Object of beauty, or ungainly nuisance?

New efforts focus on EHR usability, and findings are not pretty

Beauty, they say, is in the eye of the beholder. What about usability when it comes to machines and especially software? Is the ease with which software displays and moves, how nimble, how flexible the program is or is not  -  is that, too, a matter of subjectivity, in the eye of the operator? Or is it more a matter of design and engineering?  Is it unreasonable to expect elegance?

These are all questions bubbling in the healthcare IT cauldron as physicians grapple with a love-hate relationship with their electronic health record systems. One minute they find their EHRs exasperating, the next, they give digital systems credit for saving them  -  and their patients  -  from the chaos of paper charts and manila folders.

"EHRs are not bad at everything," asserts Jiajie Zhang, director of the government's SHARP program, which is looking into all matters connected to EHR usability. Zhang also serves as interim dean, University of Texas School of Biomedical Informatics at Houston.

"If you ask a provider/user, 'if you have a chance to go back to paper are you going to do it?' Most of them said not, Zhang says. 'I hate it, but I love it.'  They expect more because their experience with other electronic products like the iPhone and other things is much better. So they expect more from EHR vendors."

Usability gets attention

EHR usability was top of mind with the Office of the National Coordinator for Health Information Technology (ONC) as it hatched its plan for projects in support of the meaningful use incentive program. The Strategic Health IT Research Projects (SHARP)  -  there are four  -  all of them established, in the words of the ONC, to "address well-documented problems that impede the adoption of health IT.

One of the four projects, the one headed by Zhang, is focused on usability, workflow and cognitive support issues. It addresses work-centered design, cognitive foundations for clinical decision-making, adaptive clinical support, clinical summarization and visualization and information design.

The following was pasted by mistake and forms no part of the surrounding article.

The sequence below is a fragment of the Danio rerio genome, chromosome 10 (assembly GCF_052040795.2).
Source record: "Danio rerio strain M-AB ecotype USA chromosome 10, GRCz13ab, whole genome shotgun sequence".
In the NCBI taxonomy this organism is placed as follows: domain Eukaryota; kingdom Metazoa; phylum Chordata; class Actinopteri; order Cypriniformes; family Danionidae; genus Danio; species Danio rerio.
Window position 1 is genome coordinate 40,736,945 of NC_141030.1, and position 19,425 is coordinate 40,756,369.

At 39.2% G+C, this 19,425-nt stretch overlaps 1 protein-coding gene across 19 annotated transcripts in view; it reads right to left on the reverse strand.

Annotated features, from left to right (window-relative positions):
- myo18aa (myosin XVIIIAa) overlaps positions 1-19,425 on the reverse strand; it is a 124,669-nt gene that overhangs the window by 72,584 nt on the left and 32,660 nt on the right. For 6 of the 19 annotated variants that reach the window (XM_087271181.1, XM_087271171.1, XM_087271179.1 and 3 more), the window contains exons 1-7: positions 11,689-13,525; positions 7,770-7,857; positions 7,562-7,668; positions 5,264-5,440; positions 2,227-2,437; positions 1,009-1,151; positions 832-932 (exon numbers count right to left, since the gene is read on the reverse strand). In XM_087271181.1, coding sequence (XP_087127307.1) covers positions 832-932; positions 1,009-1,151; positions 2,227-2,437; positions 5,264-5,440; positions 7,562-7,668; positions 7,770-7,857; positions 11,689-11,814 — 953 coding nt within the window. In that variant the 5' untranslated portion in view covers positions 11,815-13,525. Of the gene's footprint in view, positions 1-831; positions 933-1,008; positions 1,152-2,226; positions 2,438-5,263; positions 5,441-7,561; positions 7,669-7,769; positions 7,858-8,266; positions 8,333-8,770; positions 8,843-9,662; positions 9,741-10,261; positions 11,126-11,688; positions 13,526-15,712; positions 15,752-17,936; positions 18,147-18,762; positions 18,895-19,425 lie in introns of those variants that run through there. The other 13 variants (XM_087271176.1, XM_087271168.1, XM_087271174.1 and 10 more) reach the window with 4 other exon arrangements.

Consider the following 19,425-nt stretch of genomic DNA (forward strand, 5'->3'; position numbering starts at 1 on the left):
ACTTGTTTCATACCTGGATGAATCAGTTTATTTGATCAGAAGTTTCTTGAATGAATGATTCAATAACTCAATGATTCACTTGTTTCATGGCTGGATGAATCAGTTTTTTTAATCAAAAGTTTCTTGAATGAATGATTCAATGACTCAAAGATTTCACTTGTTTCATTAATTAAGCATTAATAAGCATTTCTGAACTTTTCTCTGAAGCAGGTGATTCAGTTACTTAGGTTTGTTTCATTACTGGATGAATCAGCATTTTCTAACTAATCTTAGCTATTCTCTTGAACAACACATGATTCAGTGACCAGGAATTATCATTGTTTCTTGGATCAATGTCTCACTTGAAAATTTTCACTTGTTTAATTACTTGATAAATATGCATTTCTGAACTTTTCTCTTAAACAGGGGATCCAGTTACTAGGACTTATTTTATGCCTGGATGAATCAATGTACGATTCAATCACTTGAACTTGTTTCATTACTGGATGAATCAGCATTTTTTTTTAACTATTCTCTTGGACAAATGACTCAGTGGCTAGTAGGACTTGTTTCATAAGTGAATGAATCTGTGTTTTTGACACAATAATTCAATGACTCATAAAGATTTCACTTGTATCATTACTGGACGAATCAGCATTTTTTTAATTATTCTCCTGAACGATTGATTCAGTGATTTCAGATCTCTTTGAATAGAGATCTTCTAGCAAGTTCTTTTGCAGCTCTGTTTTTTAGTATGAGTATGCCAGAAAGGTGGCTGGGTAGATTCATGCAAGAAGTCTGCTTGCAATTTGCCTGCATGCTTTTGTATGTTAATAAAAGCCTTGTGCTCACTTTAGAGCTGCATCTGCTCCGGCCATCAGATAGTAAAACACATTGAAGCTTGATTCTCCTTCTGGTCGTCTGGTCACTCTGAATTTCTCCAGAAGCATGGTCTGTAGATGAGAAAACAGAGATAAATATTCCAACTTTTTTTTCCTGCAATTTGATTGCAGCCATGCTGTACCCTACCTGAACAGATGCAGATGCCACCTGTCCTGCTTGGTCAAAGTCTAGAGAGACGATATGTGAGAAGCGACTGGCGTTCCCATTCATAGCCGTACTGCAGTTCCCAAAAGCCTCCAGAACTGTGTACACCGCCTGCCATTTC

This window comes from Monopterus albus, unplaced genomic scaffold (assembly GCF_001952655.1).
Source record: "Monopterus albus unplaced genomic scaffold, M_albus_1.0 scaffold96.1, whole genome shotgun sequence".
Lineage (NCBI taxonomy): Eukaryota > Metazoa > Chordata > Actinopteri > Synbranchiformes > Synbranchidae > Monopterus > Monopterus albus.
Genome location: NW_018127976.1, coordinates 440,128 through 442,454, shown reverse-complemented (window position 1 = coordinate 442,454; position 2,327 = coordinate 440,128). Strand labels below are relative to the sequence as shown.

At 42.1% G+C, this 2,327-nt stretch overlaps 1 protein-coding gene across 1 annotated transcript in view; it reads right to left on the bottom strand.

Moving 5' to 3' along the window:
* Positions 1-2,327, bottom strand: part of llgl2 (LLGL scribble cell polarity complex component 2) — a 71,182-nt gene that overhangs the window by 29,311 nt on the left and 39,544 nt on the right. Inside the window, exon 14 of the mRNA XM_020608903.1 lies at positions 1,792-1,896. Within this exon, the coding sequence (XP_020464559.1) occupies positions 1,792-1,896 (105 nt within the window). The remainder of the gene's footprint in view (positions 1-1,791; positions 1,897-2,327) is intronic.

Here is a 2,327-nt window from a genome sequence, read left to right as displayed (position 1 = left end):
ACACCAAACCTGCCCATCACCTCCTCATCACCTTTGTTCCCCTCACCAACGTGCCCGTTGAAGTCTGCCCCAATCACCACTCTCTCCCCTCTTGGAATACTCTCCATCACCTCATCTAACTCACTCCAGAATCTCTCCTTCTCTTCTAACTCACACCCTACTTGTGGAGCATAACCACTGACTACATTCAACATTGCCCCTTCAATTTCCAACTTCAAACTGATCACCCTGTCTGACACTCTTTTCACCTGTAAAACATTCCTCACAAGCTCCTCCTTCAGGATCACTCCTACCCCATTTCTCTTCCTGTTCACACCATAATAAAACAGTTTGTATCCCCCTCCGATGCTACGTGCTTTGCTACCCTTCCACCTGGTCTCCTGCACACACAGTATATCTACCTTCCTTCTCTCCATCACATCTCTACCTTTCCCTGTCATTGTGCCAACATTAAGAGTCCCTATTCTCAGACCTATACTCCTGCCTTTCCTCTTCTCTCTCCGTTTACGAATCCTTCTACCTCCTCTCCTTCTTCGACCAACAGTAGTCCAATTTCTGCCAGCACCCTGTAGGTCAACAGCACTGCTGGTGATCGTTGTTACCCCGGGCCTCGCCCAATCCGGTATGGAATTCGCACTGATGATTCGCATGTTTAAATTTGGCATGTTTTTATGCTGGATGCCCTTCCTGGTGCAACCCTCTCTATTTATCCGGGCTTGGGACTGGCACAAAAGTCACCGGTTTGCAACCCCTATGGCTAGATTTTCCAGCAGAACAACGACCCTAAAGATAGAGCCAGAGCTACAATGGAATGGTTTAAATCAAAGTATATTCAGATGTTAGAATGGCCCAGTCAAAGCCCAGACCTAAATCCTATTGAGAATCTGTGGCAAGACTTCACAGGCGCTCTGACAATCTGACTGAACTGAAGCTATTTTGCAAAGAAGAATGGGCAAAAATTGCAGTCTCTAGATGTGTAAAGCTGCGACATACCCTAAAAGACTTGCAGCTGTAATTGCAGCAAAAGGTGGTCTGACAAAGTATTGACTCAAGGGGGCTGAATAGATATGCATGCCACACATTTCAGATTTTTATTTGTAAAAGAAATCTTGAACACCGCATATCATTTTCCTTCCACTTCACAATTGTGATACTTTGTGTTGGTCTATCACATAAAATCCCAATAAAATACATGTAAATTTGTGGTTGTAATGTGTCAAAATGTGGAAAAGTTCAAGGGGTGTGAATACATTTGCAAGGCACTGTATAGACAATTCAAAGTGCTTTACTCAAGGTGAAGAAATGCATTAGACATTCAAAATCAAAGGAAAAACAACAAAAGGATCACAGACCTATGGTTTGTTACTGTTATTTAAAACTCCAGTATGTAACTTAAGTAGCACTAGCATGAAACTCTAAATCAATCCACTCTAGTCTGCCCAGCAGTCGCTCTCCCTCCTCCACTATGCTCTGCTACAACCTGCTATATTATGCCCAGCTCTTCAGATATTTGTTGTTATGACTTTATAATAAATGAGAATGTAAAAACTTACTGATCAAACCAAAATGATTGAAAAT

With the release of the final certification rules for meaningful use Stage 2 on September 4, the ONC took usability beyond research and required usability testing to attain EHR certification.

Zhang views the rule as "game-changing.

"We as well as many other stakeholders have been pushing very hard to make EHR usability as a requirement for meaningful use," says Zhang "We tried to get it in Stage 1. It did not happen. Finally, we're glad that it's now part of Stage 2."

SHARP is developing guidelines, a toolkit and software to help vendors improve EHR usability faster and more efficiently.

To attain certification for their EHRs, the vendors will have to demonstrate they have used a user-centered process to evaluate their product and report the results in a specific template. The vendors have to show all eight meaningful use cases enumerated in the final rule have been through some kind usability testing.

"It's pretty straightforward" Zhang says. "It's process oriented. You simply have to show that you used this process to conduct your evaluation and you have some results.

Process is key

Mary Kate Foley, vice president of user experience for EHR company athenahealth, says process is the way to start.

"The process is very, very important," she says. "I like the fact that the ONC went for process before content or standards. I was actually worried they would try to freeze EHR standards as they are today. I think EHR standards are not good enough to be frozen into a government regulation just yet."

athenahealth tests more than the eight measures required for usability testing under the rule, Foley says. "But focusing on the eight is great because it's going to take a little while for the certifying bodies to understand usability. I think we should all expect some discovery along the way."